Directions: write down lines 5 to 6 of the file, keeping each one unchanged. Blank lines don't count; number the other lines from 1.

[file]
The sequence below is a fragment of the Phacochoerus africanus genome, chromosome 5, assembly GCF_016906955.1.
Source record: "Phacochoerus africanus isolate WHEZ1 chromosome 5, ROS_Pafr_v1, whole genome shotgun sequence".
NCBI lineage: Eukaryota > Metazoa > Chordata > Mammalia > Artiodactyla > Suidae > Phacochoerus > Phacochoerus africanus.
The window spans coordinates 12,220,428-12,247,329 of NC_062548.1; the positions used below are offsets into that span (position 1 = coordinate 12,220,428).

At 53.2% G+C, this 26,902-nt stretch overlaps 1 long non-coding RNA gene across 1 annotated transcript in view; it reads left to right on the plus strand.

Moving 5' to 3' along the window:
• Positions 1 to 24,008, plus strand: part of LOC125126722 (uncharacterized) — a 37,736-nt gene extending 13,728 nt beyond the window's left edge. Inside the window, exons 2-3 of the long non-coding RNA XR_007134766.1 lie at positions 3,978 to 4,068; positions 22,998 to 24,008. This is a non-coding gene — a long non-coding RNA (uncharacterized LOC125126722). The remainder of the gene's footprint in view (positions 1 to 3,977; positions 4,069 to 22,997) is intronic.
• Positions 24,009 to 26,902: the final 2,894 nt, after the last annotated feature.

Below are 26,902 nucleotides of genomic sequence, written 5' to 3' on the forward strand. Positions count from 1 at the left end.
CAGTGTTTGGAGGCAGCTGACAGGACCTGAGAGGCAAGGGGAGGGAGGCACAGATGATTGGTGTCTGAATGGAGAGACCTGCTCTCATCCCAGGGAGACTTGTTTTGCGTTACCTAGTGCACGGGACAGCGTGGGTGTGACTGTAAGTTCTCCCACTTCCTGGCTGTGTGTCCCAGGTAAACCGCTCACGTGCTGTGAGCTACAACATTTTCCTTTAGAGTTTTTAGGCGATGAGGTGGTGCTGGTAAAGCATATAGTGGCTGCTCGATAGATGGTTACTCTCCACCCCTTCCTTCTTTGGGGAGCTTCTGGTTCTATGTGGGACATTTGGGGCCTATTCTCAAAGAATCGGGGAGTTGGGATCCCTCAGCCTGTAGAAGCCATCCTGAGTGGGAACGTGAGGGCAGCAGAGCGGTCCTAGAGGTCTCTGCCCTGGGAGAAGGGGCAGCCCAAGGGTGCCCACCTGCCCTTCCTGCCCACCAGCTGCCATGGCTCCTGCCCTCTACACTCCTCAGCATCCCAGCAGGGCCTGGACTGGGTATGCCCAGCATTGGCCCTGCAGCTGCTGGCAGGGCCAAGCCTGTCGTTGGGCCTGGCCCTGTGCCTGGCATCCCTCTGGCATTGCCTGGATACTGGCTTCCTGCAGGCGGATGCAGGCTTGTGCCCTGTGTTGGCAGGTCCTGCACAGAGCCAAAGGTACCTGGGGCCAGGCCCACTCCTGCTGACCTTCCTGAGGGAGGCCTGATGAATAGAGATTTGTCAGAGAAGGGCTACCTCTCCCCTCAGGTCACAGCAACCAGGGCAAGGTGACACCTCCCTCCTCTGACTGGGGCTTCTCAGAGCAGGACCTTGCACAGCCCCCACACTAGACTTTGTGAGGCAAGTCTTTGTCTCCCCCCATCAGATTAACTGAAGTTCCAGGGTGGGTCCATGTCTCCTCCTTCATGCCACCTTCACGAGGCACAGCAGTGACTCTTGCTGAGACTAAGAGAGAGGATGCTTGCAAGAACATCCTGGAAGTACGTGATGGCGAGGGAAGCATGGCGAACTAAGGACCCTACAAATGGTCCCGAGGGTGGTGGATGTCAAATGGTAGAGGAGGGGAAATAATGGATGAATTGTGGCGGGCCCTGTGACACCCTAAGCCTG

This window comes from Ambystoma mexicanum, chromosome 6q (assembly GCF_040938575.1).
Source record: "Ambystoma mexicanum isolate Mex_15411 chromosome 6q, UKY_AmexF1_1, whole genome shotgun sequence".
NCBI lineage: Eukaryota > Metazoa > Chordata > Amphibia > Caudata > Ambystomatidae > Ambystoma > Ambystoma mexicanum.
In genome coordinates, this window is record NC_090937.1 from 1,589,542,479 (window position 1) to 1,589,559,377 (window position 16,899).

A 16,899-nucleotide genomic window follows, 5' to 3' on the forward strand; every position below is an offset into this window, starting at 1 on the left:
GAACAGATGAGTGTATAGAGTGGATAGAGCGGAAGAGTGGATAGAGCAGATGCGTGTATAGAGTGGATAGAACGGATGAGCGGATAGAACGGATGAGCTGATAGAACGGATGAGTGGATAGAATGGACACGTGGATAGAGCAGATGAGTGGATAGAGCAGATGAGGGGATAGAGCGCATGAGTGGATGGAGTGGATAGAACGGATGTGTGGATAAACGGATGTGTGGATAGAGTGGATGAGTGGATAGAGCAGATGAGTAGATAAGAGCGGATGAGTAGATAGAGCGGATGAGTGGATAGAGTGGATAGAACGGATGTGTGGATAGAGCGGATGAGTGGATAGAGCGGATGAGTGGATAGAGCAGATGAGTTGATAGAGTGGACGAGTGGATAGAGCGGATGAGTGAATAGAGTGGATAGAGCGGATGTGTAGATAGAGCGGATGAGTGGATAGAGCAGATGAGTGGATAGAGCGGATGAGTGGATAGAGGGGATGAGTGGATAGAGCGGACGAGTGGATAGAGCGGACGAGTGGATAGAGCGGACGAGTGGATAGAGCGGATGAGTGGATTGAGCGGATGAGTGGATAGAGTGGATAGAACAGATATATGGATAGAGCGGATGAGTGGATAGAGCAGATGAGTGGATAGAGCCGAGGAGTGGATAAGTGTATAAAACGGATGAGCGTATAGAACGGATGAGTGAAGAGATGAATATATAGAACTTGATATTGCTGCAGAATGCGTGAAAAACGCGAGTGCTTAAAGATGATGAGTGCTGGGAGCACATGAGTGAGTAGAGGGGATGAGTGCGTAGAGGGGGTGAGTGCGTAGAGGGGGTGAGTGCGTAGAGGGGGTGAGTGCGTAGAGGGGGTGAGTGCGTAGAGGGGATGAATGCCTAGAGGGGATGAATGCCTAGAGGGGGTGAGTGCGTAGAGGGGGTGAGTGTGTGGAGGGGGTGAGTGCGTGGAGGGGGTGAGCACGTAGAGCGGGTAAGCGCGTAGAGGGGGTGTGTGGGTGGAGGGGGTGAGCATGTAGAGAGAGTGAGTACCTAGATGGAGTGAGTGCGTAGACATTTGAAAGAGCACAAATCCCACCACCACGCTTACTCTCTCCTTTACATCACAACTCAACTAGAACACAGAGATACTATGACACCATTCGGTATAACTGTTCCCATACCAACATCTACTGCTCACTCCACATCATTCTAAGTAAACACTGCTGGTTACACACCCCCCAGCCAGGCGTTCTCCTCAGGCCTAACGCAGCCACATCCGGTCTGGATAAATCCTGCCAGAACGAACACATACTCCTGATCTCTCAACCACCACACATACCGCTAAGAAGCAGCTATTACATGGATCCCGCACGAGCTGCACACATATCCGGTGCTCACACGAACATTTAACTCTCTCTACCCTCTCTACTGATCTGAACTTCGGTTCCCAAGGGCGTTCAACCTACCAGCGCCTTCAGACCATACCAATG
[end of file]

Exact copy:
At 53.2% G+C, this 26,902-nt stretch overlaps 1 long non-coding RNA gene across 1 annotated transcript in view; it reads left to right on the plus strand.

Moving 5' to 3' along the window: